It was written only a month ago, but Robert Mitchell’s article ‘Virtual machines: the new ghetto in the data center’ is a classic in my book. Mitchell’s article draws up the similarities between data center engineering and urban planning. Like city planners, service providers must be careful that the efficiencies they introduce to their load-bearing technologies don’t harm the quality of service to their end users. It seems like a no-brainer… but immediately driving down that cost-to-service pain is so very tempting nonetheless.
When you scale an infrastructure to handle the load of more tenants, you can scale out – add more machines (a la Google) and harness the power of clustered computing, or scale up – add more power to existing hardware, or replace it with more powerful hardware to shoulder the load. Similar urban planning scenarios dictate that to accommodate more tenants you either build more houses (scale out) which results in urban sprawl, or you build high rise apartment structures (scale up) and end up with super-expensive maintenance costs. Either tactic has a beneficial short term outcome, but problems arise because with success come more tenants moving in. You could scale up or out forever, the problem is that both lose efficiency over time.
But then there’s virtualization. Mitchell’s metaphor is that virtualization is the ghetto of datacenters – that is, virtualization is the high density housing of more tenants in the same physical structure. Don’t scale up, don’t scale out – instead, build partitioning elements and use the same space for more tenants. The metaphor is dead on. Mitchell ‘s case, though, is that improper use of virtualization leads to terrible inefficiencies when it comes to per tenant load. One of the more interesting comparisons that Mitchell makes is the way that virtualization causes tenant processes to ‘fight’ for computing time.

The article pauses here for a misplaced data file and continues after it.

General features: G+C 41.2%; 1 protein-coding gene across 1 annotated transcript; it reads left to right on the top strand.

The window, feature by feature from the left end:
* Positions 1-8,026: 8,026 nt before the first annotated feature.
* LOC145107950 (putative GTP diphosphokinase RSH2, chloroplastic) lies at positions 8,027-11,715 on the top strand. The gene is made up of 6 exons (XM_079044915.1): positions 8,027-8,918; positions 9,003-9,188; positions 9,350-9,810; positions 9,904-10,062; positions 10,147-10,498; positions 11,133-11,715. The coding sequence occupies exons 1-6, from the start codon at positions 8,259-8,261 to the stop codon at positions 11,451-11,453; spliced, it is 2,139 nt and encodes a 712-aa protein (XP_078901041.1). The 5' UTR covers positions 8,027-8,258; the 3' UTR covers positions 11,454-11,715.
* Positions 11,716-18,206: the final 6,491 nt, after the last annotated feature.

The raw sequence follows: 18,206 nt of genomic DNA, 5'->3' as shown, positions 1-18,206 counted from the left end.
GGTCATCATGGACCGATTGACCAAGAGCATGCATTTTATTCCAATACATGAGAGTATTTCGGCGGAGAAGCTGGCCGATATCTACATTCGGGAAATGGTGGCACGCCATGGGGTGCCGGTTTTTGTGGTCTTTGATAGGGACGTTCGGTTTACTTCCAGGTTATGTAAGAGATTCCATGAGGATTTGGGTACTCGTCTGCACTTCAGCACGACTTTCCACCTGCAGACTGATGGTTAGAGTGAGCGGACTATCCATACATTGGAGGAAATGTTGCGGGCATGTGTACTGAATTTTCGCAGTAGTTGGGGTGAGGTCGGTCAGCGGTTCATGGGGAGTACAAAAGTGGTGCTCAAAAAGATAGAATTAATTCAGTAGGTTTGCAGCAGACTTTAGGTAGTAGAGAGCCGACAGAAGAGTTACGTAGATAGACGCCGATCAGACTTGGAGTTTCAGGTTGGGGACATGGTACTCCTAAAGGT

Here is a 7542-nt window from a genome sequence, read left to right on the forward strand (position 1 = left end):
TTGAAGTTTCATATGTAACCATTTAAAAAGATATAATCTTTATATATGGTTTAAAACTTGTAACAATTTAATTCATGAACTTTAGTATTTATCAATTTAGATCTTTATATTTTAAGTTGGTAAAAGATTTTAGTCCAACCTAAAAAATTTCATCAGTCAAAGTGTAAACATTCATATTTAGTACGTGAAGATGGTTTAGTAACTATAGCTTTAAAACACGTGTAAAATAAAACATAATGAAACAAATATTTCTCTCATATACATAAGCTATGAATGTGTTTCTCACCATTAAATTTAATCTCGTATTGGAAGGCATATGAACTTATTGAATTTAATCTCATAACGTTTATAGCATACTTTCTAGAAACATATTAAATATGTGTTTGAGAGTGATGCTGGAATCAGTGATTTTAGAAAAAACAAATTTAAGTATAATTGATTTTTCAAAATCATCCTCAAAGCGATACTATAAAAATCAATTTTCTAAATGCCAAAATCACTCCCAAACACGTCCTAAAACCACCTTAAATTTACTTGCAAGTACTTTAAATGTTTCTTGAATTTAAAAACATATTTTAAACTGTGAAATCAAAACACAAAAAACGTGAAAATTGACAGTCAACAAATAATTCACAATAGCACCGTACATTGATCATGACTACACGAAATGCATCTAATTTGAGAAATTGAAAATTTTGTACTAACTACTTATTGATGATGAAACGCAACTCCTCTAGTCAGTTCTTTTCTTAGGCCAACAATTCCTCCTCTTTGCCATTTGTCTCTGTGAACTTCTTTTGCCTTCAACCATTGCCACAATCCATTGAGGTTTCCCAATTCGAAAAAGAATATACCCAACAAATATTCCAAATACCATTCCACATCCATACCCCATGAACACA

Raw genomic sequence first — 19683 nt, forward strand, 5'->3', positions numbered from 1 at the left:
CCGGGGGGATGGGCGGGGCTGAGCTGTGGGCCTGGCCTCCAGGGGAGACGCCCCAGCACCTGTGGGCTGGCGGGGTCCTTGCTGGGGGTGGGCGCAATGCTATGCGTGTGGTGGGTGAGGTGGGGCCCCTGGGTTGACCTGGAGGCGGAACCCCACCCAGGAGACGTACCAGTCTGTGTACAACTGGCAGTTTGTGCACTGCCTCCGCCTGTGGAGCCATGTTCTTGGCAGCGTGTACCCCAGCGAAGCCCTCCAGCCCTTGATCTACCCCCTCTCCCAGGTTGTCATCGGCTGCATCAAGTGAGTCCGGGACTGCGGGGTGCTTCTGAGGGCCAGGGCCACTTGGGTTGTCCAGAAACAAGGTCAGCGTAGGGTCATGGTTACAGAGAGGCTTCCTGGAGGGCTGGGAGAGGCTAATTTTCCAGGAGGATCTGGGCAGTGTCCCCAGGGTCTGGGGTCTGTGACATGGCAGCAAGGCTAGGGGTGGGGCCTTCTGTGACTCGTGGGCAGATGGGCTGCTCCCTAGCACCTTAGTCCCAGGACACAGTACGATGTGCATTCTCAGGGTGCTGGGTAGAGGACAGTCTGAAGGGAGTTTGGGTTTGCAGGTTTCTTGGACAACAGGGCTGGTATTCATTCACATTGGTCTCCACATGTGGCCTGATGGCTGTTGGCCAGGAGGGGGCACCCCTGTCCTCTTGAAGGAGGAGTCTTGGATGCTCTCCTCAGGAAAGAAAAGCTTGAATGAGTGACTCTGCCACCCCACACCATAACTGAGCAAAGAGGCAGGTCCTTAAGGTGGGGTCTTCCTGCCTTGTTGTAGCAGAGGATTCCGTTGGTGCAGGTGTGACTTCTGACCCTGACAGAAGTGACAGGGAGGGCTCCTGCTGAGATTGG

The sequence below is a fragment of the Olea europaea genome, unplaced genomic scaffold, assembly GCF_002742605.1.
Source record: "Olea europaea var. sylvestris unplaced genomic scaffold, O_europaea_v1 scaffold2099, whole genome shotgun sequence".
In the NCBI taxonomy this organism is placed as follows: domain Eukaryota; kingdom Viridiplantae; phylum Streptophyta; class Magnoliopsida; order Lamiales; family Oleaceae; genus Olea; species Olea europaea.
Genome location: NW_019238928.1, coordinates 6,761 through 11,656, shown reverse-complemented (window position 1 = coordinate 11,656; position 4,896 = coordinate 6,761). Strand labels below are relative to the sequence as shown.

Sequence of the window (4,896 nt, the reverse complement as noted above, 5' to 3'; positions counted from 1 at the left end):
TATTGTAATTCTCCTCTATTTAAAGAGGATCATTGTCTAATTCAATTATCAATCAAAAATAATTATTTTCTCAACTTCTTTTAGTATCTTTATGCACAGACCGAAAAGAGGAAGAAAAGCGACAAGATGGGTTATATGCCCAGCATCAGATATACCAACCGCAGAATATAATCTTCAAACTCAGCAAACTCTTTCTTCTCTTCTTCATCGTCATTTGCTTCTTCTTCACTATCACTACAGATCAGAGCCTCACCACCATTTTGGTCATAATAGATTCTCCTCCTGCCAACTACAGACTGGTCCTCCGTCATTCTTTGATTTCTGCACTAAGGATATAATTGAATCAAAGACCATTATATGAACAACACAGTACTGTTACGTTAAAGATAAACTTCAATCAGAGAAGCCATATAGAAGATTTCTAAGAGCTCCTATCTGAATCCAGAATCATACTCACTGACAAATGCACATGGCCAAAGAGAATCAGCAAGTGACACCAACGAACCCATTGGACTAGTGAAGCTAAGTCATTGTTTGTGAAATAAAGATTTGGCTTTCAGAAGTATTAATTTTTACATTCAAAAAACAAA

“Unfortunately, some organizations may be stepping back into a world more familiar to mainframe users in the ’60s and ’70s. In that era of timesharing, applications got a slice of the mainframe.”
The use of virtualization technologies may lead to increased overall efficiencies for the provider, but slow response times and lowered service levels for the end user due to sharing the same computing resources with other tenants. Mitchell’s metaphor calls virtualization a compromise – a way to cram more tenants into the same space.
As SaaS becomes more prevalent and the number of SaaS providers grows, more companies will be exploring the various techniques for balancing cost-to-service efficiency with load-bearing capability. Scaling becomes a major concern, and any of the above mentioned approaches to scaling costs a good deal of money – hence the added costs of starting a SaaS company and imminent concern of provider buckle risk.
To complete the metaphor… new SaaS providers will need to build cities, when traditional software packages are dealt with more like prefab homes.
I’m curious to hear some stories about scaling in data centers. I think we all know of Google’s approach, but what has your experience been? Have you had better luck taking up more real estate with commodity boxes, or paying for high-end raw processing power? If you are using virtualization technologies, what have the net effects been on the end user experience?
(Note: I purposely left ‘computing in the cloud’, like Amazon’s EC2, out of this conversation because I want to discuss the burdens of scaling as they pertain to providers who build, instead of buy, their hosting solutions)